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Positive steps for women in Saudi Arabia “guardianship” system welcomed but more needed, say UN experts

GENEVA (8 August 2019) – Royal decrees allowing all Saudi women to apply for passports and women aged 21 and above to travel independently without their guardians’ permission have been welcomed by UN rights experts*.

“This is an encouraging move towards the complete abolition of the ‘guardianship’ system,” they said.

“We should not forget that these positive developments are the result of years of relentless advocacy and effort of many human rights and women’s rights defenders in Saudi Arabia. Many are still being held and we call for their immediate release.”

“Women continue to face numerous restrictions under the guardianship system, which gives men arbitrary authority over their female relatives and is based on, and results in, discrimination against women, and negates their fundamental human rights and their dignity as autonomous human beings. It severely impairs women’s equal participation and decision-making in political, economic and social affairs and the enjoyment of their human rights including the rights to freedom of movement, education, work, access to justice, privacy and family life,” the UN experts said.

The Special Rapporteur on Privacy, Joseph Cannataci, expressed grave concern over the technological tools and apps allowing male “guardians” to extend their control of women to the digital sphere and to restrict their freedom of movement.

“I am particularly concerned about the use of the Absher’s mobile phone app that allows male ‘guardians’ to monitor, restrict and control women’s whereabouts and freedom of movement in ways that are incompatible with their human right to privacy,” he said.

“I expect that this type of functionality will be immediately abolished in order to be compliant with both the spirit and the letter of the new law.”

“Any progress will remain very frail unless accompanied by wider reforms and by measures to ensure that rights are reflected and enshrined in the constitution of the Kingdom of Saudi Arabia and not solely through royal decrees,” the experts said.

While acknowledging this welcoming initiative, the experts urged the government to fulfil without any further delay its pledge to fully abolish the male ‘guardianship’ system as promised at the UN Human Rights Council in March 2019.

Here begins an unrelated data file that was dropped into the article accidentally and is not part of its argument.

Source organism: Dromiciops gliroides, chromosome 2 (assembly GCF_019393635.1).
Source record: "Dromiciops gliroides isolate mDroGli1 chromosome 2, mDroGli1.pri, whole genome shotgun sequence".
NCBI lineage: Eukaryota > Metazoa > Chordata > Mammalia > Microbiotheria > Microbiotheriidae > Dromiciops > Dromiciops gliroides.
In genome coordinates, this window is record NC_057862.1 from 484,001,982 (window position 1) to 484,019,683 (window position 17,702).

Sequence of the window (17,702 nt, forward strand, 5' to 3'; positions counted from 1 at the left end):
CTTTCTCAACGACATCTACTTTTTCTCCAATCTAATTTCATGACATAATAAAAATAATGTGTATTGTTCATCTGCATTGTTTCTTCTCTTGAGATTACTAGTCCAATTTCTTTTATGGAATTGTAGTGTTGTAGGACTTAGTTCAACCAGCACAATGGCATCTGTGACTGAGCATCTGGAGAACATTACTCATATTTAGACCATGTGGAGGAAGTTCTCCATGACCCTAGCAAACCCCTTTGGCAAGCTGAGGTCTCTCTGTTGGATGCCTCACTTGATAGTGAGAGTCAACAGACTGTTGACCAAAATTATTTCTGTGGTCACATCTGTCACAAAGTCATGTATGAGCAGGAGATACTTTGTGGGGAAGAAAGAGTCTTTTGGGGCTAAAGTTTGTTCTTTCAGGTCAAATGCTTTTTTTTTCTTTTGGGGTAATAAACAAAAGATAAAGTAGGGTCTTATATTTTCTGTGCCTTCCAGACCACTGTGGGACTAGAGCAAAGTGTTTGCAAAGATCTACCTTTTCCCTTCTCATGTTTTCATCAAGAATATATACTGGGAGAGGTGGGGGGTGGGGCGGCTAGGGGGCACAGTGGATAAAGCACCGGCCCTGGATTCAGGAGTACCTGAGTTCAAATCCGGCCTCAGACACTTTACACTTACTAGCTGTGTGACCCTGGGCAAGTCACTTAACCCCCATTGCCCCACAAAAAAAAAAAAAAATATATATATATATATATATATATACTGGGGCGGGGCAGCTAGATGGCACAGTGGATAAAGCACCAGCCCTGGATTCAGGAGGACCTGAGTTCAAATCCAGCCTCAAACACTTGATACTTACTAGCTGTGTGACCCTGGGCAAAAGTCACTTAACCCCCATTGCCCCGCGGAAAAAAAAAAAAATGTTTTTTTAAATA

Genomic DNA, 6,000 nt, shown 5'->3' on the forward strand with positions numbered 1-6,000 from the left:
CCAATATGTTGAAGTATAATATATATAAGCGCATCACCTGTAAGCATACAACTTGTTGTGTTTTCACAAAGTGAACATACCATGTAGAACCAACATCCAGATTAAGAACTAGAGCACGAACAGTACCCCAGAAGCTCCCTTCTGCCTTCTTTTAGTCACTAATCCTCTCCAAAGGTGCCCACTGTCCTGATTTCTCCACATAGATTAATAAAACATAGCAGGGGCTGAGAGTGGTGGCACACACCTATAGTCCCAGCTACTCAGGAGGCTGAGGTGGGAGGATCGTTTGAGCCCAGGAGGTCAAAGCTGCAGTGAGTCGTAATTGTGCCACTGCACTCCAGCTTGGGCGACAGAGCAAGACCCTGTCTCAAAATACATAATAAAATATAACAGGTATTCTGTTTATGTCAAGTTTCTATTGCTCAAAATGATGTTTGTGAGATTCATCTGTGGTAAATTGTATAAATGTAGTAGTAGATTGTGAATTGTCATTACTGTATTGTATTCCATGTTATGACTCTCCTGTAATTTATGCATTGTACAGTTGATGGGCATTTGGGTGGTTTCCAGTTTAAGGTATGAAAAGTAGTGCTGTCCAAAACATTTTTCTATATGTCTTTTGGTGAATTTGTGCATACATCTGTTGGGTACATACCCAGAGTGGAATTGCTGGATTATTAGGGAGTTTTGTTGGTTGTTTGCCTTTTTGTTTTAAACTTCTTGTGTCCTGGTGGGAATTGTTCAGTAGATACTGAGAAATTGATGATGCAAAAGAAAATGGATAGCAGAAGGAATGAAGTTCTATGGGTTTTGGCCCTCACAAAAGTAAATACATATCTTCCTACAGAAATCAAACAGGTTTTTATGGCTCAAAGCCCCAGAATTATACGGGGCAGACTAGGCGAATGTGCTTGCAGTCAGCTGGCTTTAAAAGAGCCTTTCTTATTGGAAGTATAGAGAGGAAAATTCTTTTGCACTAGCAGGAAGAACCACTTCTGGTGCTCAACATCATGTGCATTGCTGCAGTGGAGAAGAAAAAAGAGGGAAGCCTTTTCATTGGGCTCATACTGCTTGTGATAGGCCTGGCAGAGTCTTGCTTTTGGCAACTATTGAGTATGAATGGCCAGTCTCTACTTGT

ENDS

(*) The UN experts: Mr. Joseph Cannataci (Malta) was appointed as the first Special Rapporteur on the right to privacy by the Human Rights Council in July 2015. The UN Working Groupon discrimination against women and girls is composed of five independent experts: Ms Meskerem Geset Techane (Ethiopia), Chairperson; Ms Elizabeth Broderick (Australia); Ms Ivana Radačić (Croatia); Ms Alda Facio (Costa Rica),; and Ms Melissa Upreti (Nepal).

The Special Rapporteurs and Working Groups are part of what is known as the Special Procedures of the Human Rights Council. Special Procedures, the largest body of independent experts in the UN Human Rights system, is the general name of the Council’s independent fact-finding and monitoring mechanisms that address either specific country situations or thematic issues in all parts of the world. Special Procedures experts work on a voluntary basis; they are not UN staff and do not receive a salary for their work. They are independent from any government or organization and serve in their individual capacity.

UN Human Rights, Country Page — Saudi Arabia

For more information please contact: Ms Krystel Abi Habib(+41 22 917 9042) or write to srprivacy @ohchr.org.

For media inquiries related to other UN independent experts:
Mr. Jeremy Laurence, UN Human Rights – Media Unit (+ 41 22 917 9383 /
jlaurence@ohchr.org)

Follow news related to the UN’s independent human rights experts on Twitter @UN_SPExperts.

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